WIT Press


EFFICIENT METHODS FOR ARSENIC REMOVAL FROM GROUNDWATER



Price

Free (open access)

Paper DOI

10.2495/SAFE-V1-N3-326-342

Volume

Volume 1 (2011), Issue 3

Pages

16

Page Range

326 - 342

Author(s)

G. BADALIANS GHOLIKANDI, H.R. ORUMIEH & R. RIAHI

Abstract

Arsenic may be found in water that has flowed through arsenic-rich rocks. Arsenic is a toxic, trace element that is ubiquitous in nature. It can easily be transported from the sediment to the surrounding pore-water. Severe health effects have been observed in populations drinking arsenic-rich water over long periods in countries worldwide. A 2007 study found that over 137 million people in more than 70 countries are probably affected by arsenic poisoning of drinking water. In groundwater, arsenic combines with oxygen to form inorganic pentavalent arsenate and trivalent arsenite. Most arsenic treatments fall into four process categories: ion exchange, membrane process, adsorption, or chemical precipitation. This study investigates the potential of removing arsenic from groundwater by using two process categories – activated alumina and lime softening. Arsenic adsorption by commercially available activated alumina is surveyed and its efficiency investigated. We have incorporated some of the valuable literature on arsenic remediation by adsorption. According to results of three activated alumina pilot studies, considering influence of adsorption time, temperature, pH, alumina quantity, arsenic concentration, and different alumina production resources, it has high efficiency for arsenic removal. Adsorption isotherm for both species of arsenic (III and V) is compatible with both Freundlich and Langmuir models (correlation coefficient >0.93). The prevalent pH range for arsenate was between 6 and 8. Modified activated alumina can remove arsenate at the influent pH of 8.1 ± 0.4 to below the maximum concentration level (MCL). The exhausted media passed the Toxicity Characteristic Leaching Procedure (TCLP) test with respect to arsenic. Lime softening operated within the optimum pH range of more than 10.5 is likely to provide a high percentage of arsenic removal (90%) for influent concentrations of up to 0.05 mg/L. It may be difficult to reduce consistently to 0.01 mg/L by lime softening alone. Systems using lime softening may require secondary treatment to meet that goal.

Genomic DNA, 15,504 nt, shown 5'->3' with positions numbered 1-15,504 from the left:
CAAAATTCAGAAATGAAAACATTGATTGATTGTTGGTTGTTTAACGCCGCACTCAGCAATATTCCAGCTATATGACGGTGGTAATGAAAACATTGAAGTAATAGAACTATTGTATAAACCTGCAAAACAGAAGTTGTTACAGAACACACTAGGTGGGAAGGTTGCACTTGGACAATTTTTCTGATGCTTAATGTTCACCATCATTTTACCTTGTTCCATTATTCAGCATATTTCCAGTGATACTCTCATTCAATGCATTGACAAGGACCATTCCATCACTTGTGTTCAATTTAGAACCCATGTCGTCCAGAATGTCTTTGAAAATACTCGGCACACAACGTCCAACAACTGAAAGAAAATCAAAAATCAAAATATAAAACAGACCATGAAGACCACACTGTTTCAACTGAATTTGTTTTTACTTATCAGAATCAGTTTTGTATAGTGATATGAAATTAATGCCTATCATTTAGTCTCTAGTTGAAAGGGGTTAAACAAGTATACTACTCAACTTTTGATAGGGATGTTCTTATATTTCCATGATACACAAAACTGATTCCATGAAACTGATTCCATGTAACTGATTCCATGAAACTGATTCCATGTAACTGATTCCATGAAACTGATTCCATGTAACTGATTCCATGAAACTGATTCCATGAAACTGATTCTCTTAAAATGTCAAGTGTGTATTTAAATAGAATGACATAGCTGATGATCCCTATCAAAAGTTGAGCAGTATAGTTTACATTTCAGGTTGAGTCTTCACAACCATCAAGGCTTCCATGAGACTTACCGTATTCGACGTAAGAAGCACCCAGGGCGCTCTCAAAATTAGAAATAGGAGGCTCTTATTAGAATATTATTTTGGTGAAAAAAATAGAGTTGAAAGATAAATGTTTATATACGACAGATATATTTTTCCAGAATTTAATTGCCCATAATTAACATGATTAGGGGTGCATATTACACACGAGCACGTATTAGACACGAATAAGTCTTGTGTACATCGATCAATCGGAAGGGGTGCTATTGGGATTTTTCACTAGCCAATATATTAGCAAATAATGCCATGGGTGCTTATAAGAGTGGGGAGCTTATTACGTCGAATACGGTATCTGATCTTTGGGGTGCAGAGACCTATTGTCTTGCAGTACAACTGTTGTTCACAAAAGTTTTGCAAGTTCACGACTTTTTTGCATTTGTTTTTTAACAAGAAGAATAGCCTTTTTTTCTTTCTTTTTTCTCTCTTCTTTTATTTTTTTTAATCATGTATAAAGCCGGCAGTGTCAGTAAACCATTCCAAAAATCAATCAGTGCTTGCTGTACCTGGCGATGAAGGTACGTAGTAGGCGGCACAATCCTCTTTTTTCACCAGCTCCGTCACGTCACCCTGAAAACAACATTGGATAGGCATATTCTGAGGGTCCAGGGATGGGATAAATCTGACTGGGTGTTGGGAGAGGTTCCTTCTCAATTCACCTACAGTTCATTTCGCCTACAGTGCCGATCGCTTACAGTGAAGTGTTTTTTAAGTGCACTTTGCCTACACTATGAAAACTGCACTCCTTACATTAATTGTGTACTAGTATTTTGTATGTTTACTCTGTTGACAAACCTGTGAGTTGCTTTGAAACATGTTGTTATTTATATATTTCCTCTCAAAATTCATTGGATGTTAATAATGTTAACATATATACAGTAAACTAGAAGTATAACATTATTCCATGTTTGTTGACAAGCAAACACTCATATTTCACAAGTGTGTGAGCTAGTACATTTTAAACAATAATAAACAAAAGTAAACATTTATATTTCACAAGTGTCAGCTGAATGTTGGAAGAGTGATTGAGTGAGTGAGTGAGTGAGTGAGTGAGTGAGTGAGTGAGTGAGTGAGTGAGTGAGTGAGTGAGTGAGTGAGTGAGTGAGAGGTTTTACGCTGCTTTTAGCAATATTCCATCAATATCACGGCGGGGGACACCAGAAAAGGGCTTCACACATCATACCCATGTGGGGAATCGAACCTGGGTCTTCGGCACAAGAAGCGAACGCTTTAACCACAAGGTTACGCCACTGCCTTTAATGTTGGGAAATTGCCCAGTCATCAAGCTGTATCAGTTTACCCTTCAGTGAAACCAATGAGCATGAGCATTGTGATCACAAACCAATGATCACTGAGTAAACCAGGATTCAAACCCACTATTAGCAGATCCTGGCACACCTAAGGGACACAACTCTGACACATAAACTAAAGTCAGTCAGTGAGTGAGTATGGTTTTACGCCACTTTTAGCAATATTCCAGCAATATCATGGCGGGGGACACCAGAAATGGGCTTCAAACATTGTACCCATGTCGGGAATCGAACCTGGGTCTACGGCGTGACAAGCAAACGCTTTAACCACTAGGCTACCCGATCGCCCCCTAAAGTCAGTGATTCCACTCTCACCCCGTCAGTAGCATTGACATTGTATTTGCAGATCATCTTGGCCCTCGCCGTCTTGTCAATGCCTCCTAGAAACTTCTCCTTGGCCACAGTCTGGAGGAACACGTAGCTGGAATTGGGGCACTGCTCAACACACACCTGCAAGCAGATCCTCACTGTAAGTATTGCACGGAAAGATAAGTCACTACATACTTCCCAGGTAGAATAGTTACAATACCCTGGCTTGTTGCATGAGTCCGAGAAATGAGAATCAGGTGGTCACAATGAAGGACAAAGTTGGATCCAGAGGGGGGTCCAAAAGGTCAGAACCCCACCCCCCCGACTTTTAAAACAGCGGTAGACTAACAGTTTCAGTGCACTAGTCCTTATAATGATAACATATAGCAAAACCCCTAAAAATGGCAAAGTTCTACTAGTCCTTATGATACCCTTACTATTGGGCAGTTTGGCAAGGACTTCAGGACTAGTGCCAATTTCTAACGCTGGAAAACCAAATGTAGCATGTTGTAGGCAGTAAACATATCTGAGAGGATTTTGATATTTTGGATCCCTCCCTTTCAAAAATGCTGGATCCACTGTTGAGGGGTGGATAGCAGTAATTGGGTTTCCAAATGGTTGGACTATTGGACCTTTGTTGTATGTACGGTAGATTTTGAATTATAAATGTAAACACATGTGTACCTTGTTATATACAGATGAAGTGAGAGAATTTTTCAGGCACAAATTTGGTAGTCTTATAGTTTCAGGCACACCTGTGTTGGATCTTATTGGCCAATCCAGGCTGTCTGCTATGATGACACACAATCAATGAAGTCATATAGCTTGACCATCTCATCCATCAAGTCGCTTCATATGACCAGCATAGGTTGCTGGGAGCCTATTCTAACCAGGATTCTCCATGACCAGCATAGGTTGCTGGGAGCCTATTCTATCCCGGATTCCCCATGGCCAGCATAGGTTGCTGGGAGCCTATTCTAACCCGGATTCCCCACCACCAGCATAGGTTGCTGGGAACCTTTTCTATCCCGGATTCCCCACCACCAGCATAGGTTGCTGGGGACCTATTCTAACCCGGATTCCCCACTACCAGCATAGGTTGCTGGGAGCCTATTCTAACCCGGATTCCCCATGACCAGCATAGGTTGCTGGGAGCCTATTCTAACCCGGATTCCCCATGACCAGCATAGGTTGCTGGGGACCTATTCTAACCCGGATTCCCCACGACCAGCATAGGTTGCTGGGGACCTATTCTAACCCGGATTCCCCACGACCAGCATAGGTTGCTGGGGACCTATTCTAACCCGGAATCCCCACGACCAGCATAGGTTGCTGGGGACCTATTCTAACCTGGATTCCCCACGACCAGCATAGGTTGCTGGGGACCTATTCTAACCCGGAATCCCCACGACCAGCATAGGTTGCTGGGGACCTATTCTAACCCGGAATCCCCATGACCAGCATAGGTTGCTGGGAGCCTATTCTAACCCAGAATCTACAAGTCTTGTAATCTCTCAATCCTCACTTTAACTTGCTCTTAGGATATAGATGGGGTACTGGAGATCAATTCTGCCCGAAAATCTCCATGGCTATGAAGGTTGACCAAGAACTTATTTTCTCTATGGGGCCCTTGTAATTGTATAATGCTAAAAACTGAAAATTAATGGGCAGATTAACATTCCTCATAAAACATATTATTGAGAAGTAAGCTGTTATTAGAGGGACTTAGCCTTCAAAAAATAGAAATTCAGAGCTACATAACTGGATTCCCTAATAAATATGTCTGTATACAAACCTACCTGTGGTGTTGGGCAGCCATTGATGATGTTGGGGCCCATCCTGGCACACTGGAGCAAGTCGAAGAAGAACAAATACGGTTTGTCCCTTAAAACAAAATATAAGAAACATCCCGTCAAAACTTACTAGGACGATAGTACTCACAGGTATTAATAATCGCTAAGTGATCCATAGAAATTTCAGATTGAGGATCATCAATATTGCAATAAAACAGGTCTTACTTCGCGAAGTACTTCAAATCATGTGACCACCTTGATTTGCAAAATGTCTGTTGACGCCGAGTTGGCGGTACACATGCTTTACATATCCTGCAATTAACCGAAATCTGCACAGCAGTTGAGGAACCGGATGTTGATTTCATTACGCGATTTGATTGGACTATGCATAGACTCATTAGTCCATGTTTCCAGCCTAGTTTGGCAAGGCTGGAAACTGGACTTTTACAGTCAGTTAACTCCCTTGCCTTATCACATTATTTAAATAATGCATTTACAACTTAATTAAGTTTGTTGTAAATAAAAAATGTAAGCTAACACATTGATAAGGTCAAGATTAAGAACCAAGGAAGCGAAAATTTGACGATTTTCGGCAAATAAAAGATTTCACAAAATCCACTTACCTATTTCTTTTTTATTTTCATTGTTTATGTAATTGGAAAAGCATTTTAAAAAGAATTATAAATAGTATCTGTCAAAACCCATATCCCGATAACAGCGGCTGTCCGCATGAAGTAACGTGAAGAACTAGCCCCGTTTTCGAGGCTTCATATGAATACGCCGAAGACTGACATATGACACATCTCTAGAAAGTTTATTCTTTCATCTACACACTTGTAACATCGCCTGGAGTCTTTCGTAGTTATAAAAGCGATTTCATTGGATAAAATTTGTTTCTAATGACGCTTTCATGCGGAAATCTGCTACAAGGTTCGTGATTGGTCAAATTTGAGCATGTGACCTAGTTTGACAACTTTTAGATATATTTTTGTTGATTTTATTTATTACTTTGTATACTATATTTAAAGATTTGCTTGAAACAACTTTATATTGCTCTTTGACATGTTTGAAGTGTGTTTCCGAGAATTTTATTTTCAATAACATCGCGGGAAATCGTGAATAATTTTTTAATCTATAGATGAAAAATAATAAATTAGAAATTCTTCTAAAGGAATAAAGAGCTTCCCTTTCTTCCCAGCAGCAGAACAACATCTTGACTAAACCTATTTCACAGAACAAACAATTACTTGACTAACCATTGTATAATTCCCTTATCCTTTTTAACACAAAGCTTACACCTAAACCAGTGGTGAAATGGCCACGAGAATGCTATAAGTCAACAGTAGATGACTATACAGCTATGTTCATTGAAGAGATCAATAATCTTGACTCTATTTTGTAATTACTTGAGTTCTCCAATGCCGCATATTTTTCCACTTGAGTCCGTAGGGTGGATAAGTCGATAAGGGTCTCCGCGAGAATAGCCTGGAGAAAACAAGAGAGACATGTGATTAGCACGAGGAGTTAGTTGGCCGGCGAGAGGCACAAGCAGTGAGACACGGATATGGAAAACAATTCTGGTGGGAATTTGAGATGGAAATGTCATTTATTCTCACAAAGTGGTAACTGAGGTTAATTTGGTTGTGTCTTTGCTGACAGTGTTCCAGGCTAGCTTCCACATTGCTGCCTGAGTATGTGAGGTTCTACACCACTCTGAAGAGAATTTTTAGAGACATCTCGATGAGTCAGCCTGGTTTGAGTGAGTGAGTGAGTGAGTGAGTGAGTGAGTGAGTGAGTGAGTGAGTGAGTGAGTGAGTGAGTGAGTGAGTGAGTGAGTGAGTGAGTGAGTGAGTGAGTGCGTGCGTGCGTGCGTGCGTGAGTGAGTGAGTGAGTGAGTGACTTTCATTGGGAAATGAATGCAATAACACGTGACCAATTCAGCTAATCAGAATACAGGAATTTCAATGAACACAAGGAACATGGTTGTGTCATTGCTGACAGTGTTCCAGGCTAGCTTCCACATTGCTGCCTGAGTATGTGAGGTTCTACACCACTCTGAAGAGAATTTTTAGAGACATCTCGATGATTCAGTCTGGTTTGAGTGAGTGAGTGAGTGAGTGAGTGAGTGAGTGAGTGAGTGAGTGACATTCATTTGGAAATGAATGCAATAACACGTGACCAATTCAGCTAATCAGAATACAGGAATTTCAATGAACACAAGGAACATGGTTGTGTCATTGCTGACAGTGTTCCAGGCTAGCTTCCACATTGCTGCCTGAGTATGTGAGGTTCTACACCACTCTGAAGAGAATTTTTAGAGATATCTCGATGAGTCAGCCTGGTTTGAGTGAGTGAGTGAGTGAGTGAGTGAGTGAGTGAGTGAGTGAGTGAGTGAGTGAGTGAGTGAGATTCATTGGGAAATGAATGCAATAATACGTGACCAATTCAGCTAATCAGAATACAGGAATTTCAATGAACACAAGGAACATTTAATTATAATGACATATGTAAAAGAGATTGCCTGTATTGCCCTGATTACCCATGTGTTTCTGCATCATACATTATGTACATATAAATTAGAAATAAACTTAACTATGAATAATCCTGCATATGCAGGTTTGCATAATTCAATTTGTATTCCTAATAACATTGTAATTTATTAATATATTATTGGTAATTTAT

Keywords

activated alumina, arsenic contamination, groundwater, removal efficiency, softening